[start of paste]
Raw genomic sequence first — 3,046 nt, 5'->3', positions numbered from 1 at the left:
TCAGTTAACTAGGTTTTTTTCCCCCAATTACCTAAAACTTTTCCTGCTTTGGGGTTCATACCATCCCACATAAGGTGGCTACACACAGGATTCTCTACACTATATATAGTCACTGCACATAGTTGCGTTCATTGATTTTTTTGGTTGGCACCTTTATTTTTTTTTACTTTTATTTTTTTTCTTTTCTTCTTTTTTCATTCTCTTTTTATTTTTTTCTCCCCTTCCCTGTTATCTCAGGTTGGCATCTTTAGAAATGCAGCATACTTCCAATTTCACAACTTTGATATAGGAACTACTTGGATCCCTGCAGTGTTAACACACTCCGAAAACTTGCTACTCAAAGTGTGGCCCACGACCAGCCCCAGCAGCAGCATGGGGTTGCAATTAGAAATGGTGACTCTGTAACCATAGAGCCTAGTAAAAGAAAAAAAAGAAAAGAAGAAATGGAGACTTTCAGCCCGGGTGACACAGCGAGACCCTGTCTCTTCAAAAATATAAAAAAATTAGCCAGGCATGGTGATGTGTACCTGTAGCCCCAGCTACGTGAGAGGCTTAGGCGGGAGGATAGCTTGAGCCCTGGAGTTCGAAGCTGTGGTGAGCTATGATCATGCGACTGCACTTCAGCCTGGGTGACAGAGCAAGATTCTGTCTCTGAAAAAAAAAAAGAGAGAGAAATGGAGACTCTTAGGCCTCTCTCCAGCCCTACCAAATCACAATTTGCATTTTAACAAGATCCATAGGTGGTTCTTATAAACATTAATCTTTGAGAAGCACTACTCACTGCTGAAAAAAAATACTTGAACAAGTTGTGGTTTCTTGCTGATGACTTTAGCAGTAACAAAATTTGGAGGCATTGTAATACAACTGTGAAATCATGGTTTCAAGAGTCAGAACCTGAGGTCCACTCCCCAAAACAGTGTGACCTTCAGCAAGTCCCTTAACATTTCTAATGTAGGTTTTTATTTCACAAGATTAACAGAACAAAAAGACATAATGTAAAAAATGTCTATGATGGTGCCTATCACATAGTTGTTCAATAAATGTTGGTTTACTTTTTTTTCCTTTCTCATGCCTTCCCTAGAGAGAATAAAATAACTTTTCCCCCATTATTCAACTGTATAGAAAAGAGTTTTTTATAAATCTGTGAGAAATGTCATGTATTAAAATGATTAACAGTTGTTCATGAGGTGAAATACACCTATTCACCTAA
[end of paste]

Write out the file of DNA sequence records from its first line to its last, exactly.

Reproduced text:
Raw genomic sequence first — 3,046 nt, 5'->3', positions numbered from 1 at the left:
TCAGTTAACTAGGTTTTTTTCCCCCAATTACCTAAAACTTTTCCTGCTTTGGGGTTCATACCATCCCACATAAGGTGGCTACACACAGGATTCTCTACACTATATATAGTCACTGCACATAGTTGCGTTCATTGATTTTTTTGGTTGGCACCTTTATTTTTTTTTACTTTTATTTTTTTTCTTTTCTTCTTTTTTCATTCTCTTTTTATTTTTTTCTCCCCTTCCCTGTTATCTCAGGTTGGCATCTTTAGAAATGCAGCATACTTCCAATTTCACAACTTTGATATAGGAACTACTTGGATCCCTGCAGTGTTAACACACTCCGAAAACTTGCTACTCAAAGTGTGGCCCACGACCAGCCCCAGCAGCAGCATGGGGTTGCAATTAGAAATGGTGACTCTGTAACCATAGAGCCTAGTAAAAGAAAAAAAAGAAAAGAAGAAATGGAGACTTTCAGCCCGGGTGACACAGCGAGACCCTGTCTCTTCAAAAATATAAAAAAATTAGCCAGGCATGGTGATGTGTACCTGTAGCCCCAGCTACGTGAGAGGCTTAGGCGGGAGGATAGCTTGAGCCCTGGAGTTCGAAGCTGTGGTGAGCTATGATCATGCGACTGCACTTCAGCCTGGGTGACAGAGCAAGATTCTGTCTCTGAAAAAAAAAAAGAGAGAGAAATGGAGACTCTTAGGCCTCTCTCCAGCCCTACCAAATCACAATTTGCATTTTAACAAGATCCATAGGTGGTTCTTATAAACATTAATCTTTGAGAAGCACTACTCACTGCTGAAAAAAAATACTTGAACAAGTTGTGGTTTCTTGCTGATGACTTTAGCAGTAACAAAATTTGGAGGCATTGTAATACAACTGTGAAATCATGGTTTCAAGAGTCAGAACCTGAGGTCCACTCCCCAAAACAGTGTGACCTTCAGCAAGTCCCTTAACATTTCTAATGTAGGTTTTTATTTCACAAGATTAACAGAACAAAAAGACATAATGTAAAAAATGTCTATGATGGTGCCTATCACATAGTTGTTCAATAAATGTTGGTTTACTTTTTTTTCCTTTCTCATGCCTTCCCTAGAGAGAATAAAATAACTTTTCCCCCATTATTCAACTGTATAGAAAAGAGTTTTTTATAAATCTGTGAGAAATGTCATGTATTAAAATGATTAACAGTTGTTCATGAGGTGAAATACACCTATTCACCTAA